CDC chief Redfield: 24 million may have coronavirus
Dr. Robert Redfield, director of the Centers for Disease Control and Prevention, left, Director of the National Institute of Allergy and Infectious Diseases Dr. Anthony Fauci, second from left, during a House Committee on the Trump administration’s response to the COVID-19 pandemic, Washington, June 23. Sarah Silbiger/Pool via AP

WASHINGTON—The head of the federal Centers for Disease Control now estimates that 24 million people in the U.S., ten times the actual numbers recorded, may be ill from the coronavirus.

CDC Director Dr. Robert Redfield provided that estimate in a June 25 conference call with other reporters, the same day his agency expanded the list of pre-existing conditions that make people more vulnerable to the virus.

The CDC also removed age by itself today as a risk factor for infection because of the surge of positive cases among young people.

“Our best estimate right now is that for every case that’s reported, there actually are ten other infections,” Redfield told the health reporters.

As of 9:30 am on June 26, the most-authoritative data on the coronavirus pandemic, from Johns Hopkins University, showed 2,422,312 million people have been sickened since it was declared, and 124,415 have died.

And the U.S. overall, along with a group of Southern and Western states, set new daily case records on June 25. Utah’s caseload rose so dramatically that the state health director, advocates a lockdown there. At its GOP governor’s direction, Utah never closed down completely.

Redfield’s warning flies directly in the face of the happy talk by GOP President Donald Trump and his political allies. Trump has talked about decreasing testing for the virus and his Health and Human Services Department closed more than a dozen federally funded testing sites in several states on June 25. And the GOP Trump regime has ignored CDC warnings while in effect muzzling Redfield.

Trump’s also urged – indeed demanded – governors reopen their states for business, to try to end the depression resulting from continuing closures to ensure social distancing and stop the virus’s community spread. Most state governors closed businesses when Trump refused to act and are now gradually reopening.

But Trump’s reopening demand has boomeranged in almost two dozen states in the South and the West. Besides Utah, cases in Texas skyrocketed. GOP Gov. Greg Abbott, an early “re-opener” reversed course on June 25 and started closing bars and ordered Texans to wear protective masks in public. Houston public health officials told the Chronicle they expect 30,000 new cases in that city alone.

And the CDC issued a new warning on June 25 expanding who is vulnerable to the virus.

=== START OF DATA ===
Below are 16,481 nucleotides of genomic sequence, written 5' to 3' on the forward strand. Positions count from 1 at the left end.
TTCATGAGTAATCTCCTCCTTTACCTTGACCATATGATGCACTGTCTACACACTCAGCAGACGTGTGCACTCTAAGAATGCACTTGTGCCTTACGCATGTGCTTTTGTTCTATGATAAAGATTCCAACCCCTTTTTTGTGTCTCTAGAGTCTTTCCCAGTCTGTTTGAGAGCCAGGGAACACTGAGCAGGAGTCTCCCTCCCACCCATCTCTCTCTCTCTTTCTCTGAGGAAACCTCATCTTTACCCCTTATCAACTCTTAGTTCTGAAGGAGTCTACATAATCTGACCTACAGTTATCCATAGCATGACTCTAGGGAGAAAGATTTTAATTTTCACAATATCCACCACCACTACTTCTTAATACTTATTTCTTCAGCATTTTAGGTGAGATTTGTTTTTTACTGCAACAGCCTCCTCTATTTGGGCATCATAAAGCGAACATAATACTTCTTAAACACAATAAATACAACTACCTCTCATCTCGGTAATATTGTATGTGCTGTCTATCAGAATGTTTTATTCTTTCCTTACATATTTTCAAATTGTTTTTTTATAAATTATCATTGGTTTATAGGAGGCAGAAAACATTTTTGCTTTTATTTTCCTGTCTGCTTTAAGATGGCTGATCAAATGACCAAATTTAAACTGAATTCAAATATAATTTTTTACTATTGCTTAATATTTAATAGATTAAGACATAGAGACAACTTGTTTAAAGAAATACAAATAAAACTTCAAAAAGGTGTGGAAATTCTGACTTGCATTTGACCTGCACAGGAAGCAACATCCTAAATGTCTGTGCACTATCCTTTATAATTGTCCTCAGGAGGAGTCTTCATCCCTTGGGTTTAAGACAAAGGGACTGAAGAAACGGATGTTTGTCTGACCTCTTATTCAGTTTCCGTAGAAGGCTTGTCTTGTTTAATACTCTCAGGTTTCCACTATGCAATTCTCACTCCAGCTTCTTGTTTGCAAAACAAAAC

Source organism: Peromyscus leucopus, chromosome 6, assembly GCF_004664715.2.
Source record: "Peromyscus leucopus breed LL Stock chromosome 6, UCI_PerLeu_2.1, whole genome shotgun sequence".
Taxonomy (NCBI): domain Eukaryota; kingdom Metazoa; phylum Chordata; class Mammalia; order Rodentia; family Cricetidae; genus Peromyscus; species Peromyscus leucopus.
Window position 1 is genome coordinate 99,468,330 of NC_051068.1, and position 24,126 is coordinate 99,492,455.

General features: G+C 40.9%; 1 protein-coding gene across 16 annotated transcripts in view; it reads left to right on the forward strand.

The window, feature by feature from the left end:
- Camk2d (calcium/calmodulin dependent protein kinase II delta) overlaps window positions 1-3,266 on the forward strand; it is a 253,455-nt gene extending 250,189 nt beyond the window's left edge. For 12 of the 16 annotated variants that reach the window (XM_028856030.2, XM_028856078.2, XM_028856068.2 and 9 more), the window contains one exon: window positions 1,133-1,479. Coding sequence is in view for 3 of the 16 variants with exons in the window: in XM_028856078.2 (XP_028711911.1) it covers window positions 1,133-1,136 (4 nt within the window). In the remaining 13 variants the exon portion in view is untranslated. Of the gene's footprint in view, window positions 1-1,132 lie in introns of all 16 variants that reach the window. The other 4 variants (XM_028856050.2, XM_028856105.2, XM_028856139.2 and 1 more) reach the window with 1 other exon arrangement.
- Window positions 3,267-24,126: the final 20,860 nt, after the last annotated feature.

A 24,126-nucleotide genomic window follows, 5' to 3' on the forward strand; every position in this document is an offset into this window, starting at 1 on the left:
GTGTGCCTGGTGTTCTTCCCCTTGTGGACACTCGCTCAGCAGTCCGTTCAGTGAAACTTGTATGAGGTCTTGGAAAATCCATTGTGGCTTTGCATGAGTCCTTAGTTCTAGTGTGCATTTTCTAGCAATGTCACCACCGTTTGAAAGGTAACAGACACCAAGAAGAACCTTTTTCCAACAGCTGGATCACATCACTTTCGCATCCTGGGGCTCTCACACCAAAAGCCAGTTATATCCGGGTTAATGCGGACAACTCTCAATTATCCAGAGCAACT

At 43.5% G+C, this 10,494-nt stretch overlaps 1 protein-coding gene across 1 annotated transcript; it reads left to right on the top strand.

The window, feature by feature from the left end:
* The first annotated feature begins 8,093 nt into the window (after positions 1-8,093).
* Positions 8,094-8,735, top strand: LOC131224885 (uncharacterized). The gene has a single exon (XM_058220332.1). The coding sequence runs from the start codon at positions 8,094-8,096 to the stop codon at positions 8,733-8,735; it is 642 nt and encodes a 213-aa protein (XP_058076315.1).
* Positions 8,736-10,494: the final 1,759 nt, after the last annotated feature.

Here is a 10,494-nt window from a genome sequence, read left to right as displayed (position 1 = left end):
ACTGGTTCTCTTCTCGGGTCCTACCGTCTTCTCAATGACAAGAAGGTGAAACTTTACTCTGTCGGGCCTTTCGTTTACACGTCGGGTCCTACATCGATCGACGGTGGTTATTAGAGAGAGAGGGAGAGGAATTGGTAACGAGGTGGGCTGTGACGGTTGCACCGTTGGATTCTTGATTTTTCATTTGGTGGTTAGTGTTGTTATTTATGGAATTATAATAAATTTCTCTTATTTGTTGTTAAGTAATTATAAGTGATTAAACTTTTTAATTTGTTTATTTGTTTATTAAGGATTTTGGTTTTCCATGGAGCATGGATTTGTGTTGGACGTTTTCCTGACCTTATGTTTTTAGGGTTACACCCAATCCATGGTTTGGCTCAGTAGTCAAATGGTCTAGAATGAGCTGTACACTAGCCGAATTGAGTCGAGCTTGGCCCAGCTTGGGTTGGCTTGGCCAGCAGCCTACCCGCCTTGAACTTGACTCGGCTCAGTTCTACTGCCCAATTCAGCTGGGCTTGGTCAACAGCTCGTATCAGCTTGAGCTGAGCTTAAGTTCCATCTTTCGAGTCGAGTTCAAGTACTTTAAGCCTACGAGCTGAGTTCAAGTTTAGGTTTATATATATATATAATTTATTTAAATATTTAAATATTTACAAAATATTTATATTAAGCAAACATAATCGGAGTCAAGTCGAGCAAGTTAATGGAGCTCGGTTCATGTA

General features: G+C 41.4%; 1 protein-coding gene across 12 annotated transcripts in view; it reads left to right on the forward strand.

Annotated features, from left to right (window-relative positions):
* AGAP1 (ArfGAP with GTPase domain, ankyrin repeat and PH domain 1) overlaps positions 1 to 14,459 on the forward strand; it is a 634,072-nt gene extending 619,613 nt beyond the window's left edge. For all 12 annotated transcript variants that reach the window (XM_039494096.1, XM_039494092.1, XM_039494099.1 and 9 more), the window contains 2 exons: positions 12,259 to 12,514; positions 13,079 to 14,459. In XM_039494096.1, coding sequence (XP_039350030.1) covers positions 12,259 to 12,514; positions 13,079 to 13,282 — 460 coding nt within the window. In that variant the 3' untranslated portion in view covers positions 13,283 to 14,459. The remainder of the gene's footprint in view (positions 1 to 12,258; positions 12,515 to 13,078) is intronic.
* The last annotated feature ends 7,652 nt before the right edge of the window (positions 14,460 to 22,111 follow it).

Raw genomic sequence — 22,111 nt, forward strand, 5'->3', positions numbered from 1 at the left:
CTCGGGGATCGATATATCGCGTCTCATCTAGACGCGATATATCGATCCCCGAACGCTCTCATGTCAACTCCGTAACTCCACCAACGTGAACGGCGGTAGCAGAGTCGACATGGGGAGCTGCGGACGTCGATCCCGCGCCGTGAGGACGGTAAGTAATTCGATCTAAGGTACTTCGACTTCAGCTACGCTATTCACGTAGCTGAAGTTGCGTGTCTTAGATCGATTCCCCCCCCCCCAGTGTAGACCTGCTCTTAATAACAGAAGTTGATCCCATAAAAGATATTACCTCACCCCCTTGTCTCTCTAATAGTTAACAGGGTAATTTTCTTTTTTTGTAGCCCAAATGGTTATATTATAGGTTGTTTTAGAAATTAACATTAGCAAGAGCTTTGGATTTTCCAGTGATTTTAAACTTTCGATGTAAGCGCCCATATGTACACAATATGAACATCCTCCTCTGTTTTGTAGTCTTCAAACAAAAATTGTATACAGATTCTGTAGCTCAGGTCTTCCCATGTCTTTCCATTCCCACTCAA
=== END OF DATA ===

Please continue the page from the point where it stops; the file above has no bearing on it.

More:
“Understanding who is most at risk for severe illness helps people make the best decisions for themselves, their families, and their communities,” Redfield warned in that statement on CDC’s website. “While we are all at risk for COVID-19, we need to be aware of who is susceptible to severe complications so that we take appropriate measures to protect their health and well-being.”

“As more information becomes available, it is clear a substantial number of Americans are at increased risk of severe illness – highlighting the importance of continuing to follow preventive measures,” the website adds.

Studies show higher risk from the coronavirus exists for people with chronic kidney disease, COPD (chronic obstructive pulmonary disease), obesity – a body mass index of 30 or higher, weakened immune systems after organ transplants, serious heart conditions, sickle cell anemia and type 2 diabetes, the agency said.

“An estimated 60% of adults have at least one chronic medical condition,” including 40% who are obese, CDC said. “The more underlying medical conditions people have, the higher their risk.”

And pregnant women “were more likely to be hospitalized, admitted to the intensive care unit, and receive mechanical ventilation” for the coronavirus “than nonpregnant women,” CDC said. “However, pregnant women were not at greater risk for death from COVID-19.”


CONTRIBUTOR

Mark Gruenberg
Mark Gruenberg

Mark Gruenberg is head of the Washington, D.C., bureau of People's World. He is also the editor of Press Associates Inc. (PAI), a union news service in Washington, D.C. that he has headed since 1999. Previously, he worked as Washington correspondent for the Ottaway News Service, as Port Jervis bureau chief for the Middletown, NY Times Herald Record, and as a researcher and writer for Congressional Quarterly. Mark obtained his BA in public policy from the University of Chicago and worked as the University of Chicago correspondent for the Chicago Daily News.

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